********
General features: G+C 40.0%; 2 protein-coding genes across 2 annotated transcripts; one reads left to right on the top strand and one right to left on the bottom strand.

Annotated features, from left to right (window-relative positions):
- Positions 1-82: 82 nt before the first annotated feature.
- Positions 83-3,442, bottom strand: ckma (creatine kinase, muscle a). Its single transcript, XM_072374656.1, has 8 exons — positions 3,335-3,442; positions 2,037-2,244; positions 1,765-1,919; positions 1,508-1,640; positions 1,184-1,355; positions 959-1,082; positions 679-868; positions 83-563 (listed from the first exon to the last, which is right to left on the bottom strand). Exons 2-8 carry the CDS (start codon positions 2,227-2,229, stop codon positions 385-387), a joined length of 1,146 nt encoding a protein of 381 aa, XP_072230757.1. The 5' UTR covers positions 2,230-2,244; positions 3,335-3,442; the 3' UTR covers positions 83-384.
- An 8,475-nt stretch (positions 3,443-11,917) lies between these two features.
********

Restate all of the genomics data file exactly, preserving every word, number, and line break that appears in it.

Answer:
General features: G+C 40.0%; 2 protein-coding genes across 2 annotated transcripts; one reads left to right on the top strand and one right to left on the bottom strand.

Annotated features, from left to right (window-relative positions):
- Positions 1-82: 82 nt before the first annotated feature.
- Positions 83-3,442, bottom strand: ckma (creatine kinase, muscle a). Its single transcript, XM_072374656.1, has 8 exons — positions 3,335-3,442; positions 2,037-2,244; positions 1,765-1,919; positions 1,508-1,640; positions 1,184-1,355; positions 959-1,082; positions 679-868; positions 83-563 (listed from the first exon to the last, which is right to left on the bottom strand). Exons 2-8 carry the CDS (start codon positions 2,227-2,229, stop codon positions 385-387), a joined length of 1,146 nt encoding a protein of 381 aa, XP_072230757.1. The 5' UTR covers positions 2,230-2,244; positions 3,335-3,442; the 3' UTR covers positions 83-384.
- An 8,475-nt stretch (positions 3,443-11,917) lies between these two features.